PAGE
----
At a recent G20 Summit press conference, President Trump said that he would not lift the existing Section 301 tariffs on China, but would also not add tariffs on any additional Chinese imports "for at least the time being" as part of an agreement to resume negotiations with China. This article summarises the current status of the Section 301 List 4 goods and the List 3 product exclusion process which commenced on 30 June 2019.
A company recently entered into a $400,000, 18-month consent agreement with the Department of State, Directorate of Defence Trade Controls (DDTC) to settle six alleged violations of the International Traffic in Arms Regulations (ITAR). The key issue was the company's ITAR empowered official, who was neither empowered nor an expert. Through this consent agreement, the DDTC is sending a message to the industry: an empowered official must have (among other things) sufficient authority to stop a transaction.
Because of the length of time since Section 301 duties were first imposed on Chinese imports, many 2018 entries first covered by the duties are approaching their liquidation date (if they have not liquidated already). As such, this article compiles US Customs and Border Protection guidance regarding how importers can preserve their rights to have product exclusions applied to merchandise that is close to liquidation or is still within the period before liquidation becomes final.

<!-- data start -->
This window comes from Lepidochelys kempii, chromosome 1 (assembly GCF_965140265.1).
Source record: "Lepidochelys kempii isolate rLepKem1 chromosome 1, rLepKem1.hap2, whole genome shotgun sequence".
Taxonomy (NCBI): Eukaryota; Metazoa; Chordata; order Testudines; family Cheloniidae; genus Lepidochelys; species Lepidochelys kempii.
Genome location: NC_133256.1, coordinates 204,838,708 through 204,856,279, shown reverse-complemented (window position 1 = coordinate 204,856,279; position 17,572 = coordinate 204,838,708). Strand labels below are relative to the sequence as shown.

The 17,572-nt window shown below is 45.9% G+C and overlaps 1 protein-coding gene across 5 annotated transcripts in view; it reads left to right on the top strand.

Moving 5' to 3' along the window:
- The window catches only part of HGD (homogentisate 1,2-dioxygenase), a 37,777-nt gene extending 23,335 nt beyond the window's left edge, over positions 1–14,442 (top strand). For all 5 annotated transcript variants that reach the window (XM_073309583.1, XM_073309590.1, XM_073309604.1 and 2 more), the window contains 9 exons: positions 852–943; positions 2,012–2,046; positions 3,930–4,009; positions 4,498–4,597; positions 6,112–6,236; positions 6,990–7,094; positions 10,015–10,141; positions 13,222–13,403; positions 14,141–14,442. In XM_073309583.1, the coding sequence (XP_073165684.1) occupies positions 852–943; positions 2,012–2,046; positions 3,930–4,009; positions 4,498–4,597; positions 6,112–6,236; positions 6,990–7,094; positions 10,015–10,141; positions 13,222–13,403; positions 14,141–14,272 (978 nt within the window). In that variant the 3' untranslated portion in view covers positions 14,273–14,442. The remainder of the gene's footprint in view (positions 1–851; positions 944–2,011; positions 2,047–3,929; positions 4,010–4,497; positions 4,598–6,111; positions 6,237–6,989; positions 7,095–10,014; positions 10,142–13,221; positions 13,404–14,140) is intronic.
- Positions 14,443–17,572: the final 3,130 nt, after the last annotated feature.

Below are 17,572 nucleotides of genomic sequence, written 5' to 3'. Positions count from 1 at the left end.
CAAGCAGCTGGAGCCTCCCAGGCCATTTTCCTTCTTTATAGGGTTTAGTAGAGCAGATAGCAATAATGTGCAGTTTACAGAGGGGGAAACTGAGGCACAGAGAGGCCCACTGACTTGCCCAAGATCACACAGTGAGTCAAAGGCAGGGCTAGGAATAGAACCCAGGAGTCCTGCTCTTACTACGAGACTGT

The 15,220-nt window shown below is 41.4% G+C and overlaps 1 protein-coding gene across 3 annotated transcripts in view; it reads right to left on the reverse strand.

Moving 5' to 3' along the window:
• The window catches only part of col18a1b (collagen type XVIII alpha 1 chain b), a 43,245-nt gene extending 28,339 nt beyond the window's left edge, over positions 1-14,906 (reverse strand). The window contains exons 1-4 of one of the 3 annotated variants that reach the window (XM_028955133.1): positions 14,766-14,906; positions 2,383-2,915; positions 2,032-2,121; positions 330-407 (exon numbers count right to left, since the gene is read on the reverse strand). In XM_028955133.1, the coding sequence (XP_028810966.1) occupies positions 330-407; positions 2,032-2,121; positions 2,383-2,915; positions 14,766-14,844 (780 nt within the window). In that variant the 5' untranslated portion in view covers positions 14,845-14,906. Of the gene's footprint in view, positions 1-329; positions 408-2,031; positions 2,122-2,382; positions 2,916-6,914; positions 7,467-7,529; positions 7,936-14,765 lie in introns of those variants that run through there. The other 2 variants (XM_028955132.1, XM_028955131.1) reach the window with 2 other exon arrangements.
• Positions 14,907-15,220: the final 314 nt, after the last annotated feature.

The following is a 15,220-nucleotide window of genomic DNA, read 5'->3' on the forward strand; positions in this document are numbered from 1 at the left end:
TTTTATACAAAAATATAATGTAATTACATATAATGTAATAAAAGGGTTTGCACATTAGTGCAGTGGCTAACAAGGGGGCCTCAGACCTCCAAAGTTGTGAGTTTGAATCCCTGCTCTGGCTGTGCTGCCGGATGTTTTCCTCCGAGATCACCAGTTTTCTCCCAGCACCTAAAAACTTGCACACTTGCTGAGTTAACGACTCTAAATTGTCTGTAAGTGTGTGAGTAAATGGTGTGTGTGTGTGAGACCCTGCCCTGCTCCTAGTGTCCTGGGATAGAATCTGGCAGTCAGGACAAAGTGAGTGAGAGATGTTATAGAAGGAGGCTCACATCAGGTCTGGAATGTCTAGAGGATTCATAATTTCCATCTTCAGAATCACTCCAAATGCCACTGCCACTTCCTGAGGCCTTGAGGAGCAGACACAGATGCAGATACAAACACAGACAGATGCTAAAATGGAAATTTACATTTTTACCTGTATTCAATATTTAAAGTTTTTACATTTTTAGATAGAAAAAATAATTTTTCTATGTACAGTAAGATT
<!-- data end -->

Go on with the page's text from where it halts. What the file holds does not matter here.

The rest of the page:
The Department of Commerce, Bureau of Industry and Security (BIS) has issued a final rule which added five recently developed or developing technologies to the Export Administration Regulations' Commerce Control List that are essential to US national security. In particular, BIS amended four export control classification numbers and added a new one. These changes came into force on 23 May 2019 and have an immediate impact on parties exporting the newly controlled goods.
The Committee on Foreign Investment in the United States (CFIUS) is drafting the implementing regulations for the Foreign Investment Risk Review Modernisation Act. Foreign investors are closely following how CFIUS will exercise its new 'country specification' authority – specifically, whether it will create a negative or positive list of specific countries whose transactions are, respectively, either required to undergo or exempt from CFIUS review.